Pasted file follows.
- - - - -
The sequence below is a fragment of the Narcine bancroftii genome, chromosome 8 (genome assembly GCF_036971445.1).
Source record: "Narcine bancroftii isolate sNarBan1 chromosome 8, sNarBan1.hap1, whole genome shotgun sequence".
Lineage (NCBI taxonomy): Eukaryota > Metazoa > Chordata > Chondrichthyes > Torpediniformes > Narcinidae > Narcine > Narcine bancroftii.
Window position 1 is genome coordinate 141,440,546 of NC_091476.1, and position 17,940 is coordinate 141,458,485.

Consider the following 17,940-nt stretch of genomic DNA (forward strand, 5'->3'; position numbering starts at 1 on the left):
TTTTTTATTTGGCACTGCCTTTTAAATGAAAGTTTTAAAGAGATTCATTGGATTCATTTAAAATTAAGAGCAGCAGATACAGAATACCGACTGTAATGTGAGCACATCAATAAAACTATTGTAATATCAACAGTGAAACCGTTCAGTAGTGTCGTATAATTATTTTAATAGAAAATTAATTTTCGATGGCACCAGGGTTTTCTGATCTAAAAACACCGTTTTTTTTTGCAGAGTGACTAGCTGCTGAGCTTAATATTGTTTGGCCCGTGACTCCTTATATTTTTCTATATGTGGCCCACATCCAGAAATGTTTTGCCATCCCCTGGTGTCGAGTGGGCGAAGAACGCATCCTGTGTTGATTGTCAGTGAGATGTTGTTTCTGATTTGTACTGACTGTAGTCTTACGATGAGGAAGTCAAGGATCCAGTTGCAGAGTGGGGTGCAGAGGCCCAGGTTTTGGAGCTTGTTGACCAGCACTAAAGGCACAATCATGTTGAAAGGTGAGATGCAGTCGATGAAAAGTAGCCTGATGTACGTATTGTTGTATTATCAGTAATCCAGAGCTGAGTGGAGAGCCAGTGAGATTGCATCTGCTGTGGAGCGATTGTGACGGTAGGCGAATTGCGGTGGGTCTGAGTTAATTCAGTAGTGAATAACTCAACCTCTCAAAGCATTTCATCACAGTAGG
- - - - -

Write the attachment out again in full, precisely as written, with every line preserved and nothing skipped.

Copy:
The sequence below is a fragment of the Narcine bancroftii genome, chromosome 8 (genome assembly GCF_036971445.1).
Source record: "Narcine bancroftii isolate sNarBan1 chromosome 8, sNarBan1.hap1, whole genome shotgun sequence".
Lineage (NCBI taxonomy): Eukaryota > Metazoa > Chordata > Chondrichthyes > Torpediniformes > Narcinidae > Narcine > Narcine bancroftii.
Window position 1 is genome coordinate 141,440,546 of NC_091476.1, and position 17,940 is coordinate 141,458,485.

Consider the following 17,940-nt stretch of genomic DNA (forward strand, 5'->3'; position numbering starts at 1 on the left):
TTTTTTATTTGGCACTGCCTTTTAAATGAAAGTTTTAAAGAGATTCATTGGATTCATTTAAAATTAAGAGCAGCAGATACAGAATACCGACTGTAATGTGAGCACATCAATAAAACTATTGTAATATCAACAGTGAAACCGTTCAGTAGTGTCGTATAATTATTTTAATAGAAAATTAATTTTCGATGGCACCAGGGTTTTCTGATCTAAAAACACCGTTTTTTTTTGCAGAGTGACTAGCTGCTGAGCTTAATATTGTTTGGCCCGTGACTCCTTATATTTTTCTATATGTGGCCCACATCCAGAAATGTTTTGCCATCCCCTGGTGTCGAGTGGGCGAAGAACGCATCCTGTGTTGATTGTCAGTGAGATGTTGTTTCTGATTTGTACTGACTGTAGTCTTACGATGAGGAAGTCAAGGATCCAGTTGCAGAGTGGGGTGCAGAGGCCCAGGTTTTGGAGCTTGTTGACCAGCACTAAAGGCACAATCATGTTGAAAGGTGAGATGCAGTCGATGAAAAGTAGCCTGATGTACGTATTGTTGTATTATCAGTAATCCAGAGCTGAGTGGAGAGCCAGTGAGATTGCATCTGCTGTGGAGCGATTGTGACGGTAGGCGAATTGCGGTGGGTCTGAGTTAATTCAGTAGTGAATAACTCAACCTCTCAAAGCATTTCATCACAGTAGG